A little more than a month ago, my little brother’s first baby was born. Taylor Lynn was born three weeks early and weighed just above 4 pounds.

While she was not too terribly premature, she was born with a congenital birth defect. It was noticed early on in the pregnancy that Taylor had a congenital diaphragmatic hernia (CDH).

Basically, as she grew in the womb, she had a hole in her diaphragm that allowed her organs to move into her chest cavity.

It’s a rare condition that affects approximately 1 in 2,500 newborns. In Taylor’s case, hers caused her left lung to underdevelop. The first two weeks of her life were pretty rough, not only for her, but her family.

There were times we all feared the worst while hoping for the best. We visited the hospital frequently or were in constant contact with my brother and his girlfriend for the latest updates.

During that time we learned more about how Neonatal Intensive Care Units (NICU) worked. There were several different pieces of equipment that she was hooked up to keep her alive. We learned what a majority of them were, how they worked and what they were doing for this sweet tiny being.

She fought and so did her doctors. As her right lung was fighting so hard to keep her alive, it struggled, so they placed her on extracorporeal membrane oxygenation (ECMO) to help her body receive the amount of oxygen that it needed to survive.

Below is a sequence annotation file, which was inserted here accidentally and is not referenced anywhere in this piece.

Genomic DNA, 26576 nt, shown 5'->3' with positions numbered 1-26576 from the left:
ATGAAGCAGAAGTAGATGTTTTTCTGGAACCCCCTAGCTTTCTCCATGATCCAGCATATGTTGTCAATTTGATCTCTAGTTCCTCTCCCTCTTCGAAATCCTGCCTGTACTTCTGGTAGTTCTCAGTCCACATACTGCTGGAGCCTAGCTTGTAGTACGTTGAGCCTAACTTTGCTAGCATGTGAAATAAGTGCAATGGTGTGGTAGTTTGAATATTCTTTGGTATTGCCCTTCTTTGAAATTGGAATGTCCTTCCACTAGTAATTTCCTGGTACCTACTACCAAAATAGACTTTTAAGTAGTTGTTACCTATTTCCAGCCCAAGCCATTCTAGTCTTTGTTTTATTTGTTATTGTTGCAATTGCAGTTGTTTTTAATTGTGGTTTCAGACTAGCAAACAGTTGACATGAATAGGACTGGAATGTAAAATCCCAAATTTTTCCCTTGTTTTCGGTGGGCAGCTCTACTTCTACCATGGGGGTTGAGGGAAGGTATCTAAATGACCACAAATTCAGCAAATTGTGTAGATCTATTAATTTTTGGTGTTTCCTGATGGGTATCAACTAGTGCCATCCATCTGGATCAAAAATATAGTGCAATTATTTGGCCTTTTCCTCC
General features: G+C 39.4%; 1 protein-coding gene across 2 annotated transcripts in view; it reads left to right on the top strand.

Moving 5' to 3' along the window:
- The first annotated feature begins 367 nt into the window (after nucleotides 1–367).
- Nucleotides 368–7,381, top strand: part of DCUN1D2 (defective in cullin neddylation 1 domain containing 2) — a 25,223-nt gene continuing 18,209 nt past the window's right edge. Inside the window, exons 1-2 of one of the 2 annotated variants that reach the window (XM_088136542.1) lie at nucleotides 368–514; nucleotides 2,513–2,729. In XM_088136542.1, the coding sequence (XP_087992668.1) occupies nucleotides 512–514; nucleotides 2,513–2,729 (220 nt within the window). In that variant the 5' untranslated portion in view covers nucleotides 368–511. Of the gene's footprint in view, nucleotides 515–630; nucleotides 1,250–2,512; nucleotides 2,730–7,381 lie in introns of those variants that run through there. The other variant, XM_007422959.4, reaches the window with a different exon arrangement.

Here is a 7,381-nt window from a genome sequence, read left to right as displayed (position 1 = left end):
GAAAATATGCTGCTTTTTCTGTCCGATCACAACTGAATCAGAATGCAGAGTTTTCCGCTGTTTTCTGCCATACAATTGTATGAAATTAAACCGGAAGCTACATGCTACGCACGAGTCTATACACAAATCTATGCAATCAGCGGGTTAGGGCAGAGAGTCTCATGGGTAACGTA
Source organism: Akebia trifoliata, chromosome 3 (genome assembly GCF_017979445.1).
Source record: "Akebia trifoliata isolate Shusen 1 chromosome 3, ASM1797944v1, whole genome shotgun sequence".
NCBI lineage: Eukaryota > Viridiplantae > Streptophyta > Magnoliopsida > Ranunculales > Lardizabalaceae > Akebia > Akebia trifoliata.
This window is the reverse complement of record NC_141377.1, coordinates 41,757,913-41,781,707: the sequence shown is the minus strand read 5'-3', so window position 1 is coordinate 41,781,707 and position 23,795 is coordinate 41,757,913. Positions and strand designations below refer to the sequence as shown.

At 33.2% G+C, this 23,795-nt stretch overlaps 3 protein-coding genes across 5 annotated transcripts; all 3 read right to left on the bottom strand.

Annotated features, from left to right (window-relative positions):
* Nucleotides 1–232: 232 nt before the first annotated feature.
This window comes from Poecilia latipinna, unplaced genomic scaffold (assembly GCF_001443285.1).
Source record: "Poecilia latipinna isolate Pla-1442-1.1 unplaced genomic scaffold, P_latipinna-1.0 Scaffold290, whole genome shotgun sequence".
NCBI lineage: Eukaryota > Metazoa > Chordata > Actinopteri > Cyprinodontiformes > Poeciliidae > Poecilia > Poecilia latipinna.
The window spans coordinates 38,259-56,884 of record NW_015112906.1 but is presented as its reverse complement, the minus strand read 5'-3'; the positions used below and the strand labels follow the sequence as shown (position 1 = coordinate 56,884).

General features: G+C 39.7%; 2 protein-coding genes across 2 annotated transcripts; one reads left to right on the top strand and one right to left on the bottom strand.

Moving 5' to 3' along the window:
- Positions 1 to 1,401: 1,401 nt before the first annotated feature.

She fought through her right lung collapsing several times and having to be sedated and kept calm for days at a time to rest and recoup.

At two and a half weeks old, she underwent surgery to repair the hernia by placing a patch over the whole and moving all of her organs to where they belonged.

She came through, but still had a long road to go.

On Monday, she turned a month old and on Wednesday, her mom finally got to hold her for the first time. Friday, just two days before my brother’s birthday, he got to hold his baby girl for the first time.

A moment we all know he will cherish for a lifetime.

She still has a long road to go. Most days she takes little steps forward. Some days they are steps back. But she is a fighter. She continues to push forward and show us that she’s not giving up, and neither are we.

Her left lung is starting to develop and she is slowly being weaned off machines. The next big step is for her to breathe 100% on her own. She’s still receiving oxygen by a ventilator, but in due time, when she’s ready, the doctors will take her off.

It’s unknown what caused her congenital defect. Was it hereditary? Was it some other condition? Will there be any long term effects. There are many unanswered questions and very few answers.

For now, we just continue to learn more about Congenital Diaphragmatic Hernia and how it’s made its way into our lives.

We also continue to learn more about our sweet Taylor Lynn, and wait for the day we get to bring her home and show her the world.

Felicia Frazar is the managing editor of the Seguin Gazette. Her column runs every other week. You can e-mail her at felicia.frazar@seguingazette.com .

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